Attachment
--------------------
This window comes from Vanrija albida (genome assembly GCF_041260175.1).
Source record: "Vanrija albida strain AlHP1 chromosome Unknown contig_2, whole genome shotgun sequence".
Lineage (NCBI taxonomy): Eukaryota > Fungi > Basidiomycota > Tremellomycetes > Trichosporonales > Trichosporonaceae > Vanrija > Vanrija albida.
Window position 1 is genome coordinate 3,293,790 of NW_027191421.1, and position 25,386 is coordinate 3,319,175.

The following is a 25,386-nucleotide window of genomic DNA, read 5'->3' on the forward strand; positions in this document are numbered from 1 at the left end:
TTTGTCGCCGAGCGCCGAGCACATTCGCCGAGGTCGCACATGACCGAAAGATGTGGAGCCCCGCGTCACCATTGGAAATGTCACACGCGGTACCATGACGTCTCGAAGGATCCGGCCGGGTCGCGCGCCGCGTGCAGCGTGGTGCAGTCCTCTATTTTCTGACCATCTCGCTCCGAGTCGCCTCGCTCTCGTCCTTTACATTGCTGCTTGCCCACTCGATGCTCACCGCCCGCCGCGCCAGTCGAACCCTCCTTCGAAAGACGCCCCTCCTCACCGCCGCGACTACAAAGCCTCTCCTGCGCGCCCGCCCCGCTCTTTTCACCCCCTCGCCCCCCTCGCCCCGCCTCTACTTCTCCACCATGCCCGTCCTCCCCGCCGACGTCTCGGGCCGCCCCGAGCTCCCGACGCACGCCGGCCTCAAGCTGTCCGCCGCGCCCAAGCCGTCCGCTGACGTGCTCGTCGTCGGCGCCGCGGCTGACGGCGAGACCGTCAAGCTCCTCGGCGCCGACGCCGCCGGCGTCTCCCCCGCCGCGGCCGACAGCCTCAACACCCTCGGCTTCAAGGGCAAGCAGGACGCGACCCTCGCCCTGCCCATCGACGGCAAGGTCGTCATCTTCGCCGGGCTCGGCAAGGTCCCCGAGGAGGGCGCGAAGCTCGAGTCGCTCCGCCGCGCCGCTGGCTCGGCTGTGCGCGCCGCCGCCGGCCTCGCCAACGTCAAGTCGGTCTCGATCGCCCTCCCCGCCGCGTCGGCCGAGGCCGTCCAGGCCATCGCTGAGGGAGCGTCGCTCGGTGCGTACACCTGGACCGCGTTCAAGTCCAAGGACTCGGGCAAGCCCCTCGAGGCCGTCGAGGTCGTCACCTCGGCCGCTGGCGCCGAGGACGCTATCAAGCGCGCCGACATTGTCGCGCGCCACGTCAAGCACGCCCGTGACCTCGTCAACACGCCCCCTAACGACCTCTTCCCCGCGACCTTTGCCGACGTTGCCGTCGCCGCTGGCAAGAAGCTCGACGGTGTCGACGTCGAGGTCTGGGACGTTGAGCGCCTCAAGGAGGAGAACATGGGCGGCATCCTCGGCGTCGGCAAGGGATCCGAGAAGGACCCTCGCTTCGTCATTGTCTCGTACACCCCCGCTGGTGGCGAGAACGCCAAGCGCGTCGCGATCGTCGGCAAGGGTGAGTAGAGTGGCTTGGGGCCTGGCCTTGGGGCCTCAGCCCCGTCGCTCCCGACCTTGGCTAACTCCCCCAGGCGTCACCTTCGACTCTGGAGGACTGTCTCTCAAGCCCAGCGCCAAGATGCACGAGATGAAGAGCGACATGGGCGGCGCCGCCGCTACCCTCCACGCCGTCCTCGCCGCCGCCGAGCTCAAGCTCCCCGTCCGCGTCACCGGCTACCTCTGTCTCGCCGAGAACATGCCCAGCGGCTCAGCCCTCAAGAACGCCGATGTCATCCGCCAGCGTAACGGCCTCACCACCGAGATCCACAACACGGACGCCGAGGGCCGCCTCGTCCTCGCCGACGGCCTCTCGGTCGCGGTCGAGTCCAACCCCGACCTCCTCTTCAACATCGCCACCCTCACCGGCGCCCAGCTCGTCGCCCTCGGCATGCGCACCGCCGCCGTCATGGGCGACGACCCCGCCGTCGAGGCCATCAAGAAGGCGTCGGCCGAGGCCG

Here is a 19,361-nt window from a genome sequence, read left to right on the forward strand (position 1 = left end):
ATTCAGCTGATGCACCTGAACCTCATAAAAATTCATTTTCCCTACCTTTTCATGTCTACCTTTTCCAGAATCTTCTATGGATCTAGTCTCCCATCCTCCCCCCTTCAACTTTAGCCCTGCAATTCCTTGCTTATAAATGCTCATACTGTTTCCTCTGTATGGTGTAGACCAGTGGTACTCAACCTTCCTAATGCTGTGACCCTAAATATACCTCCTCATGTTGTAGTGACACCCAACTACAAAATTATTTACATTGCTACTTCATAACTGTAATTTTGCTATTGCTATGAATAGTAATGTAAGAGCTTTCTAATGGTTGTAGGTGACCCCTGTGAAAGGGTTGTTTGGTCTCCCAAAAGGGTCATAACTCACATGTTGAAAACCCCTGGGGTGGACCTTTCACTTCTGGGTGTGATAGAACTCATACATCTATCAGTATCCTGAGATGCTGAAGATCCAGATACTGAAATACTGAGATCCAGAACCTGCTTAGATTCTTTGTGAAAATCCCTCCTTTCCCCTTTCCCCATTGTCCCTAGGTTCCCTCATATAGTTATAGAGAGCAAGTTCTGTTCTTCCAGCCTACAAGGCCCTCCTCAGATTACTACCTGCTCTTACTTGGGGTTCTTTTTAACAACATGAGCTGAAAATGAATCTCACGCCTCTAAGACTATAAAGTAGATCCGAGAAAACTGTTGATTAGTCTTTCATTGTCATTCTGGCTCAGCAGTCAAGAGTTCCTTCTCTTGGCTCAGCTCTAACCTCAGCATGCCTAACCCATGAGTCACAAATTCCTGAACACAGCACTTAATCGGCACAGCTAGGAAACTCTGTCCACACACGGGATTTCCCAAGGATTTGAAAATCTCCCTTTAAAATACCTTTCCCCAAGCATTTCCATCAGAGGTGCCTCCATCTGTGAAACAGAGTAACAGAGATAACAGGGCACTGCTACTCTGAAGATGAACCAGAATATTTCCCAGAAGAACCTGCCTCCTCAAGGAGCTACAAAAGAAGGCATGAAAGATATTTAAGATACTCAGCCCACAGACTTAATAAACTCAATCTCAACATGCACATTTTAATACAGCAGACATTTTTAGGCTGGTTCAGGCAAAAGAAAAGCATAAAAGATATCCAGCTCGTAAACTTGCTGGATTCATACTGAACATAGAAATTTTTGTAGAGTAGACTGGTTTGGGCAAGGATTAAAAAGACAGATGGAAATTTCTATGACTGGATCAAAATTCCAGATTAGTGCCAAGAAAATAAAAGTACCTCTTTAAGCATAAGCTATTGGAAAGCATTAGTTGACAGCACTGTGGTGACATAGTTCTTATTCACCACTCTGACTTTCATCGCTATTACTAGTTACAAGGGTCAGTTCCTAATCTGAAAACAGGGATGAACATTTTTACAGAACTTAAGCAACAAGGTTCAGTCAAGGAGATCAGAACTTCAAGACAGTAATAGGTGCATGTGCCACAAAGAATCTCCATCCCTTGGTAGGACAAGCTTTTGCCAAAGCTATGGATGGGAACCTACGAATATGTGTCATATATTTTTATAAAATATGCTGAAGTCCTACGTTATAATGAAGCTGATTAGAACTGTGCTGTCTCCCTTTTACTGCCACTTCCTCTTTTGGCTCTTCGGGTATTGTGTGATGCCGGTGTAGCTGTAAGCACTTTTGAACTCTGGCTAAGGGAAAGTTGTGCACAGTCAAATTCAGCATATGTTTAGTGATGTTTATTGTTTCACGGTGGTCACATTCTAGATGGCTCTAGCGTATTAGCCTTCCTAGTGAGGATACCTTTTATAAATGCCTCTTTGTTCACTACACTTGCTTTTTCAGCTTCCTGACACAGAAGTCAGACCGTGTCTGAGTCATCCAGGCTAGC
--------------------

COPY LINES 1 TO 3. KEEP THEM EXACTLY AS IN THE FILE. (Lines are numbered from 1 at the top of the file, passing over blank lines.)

This window comes from Vanrija albida (genome assembly GCF_041260175.1).
Source record: "Vanrija albida strain AlHP1 chromosome Unknown contig_2, whole genome shotgun sequence".
Lineage (NCBI taxonomy): Eukaryota > Fungi > Basidiomycota > Tremellomycetes > Trichosporonales > Trichosporonaceae > Vanrija > Vanrija albida.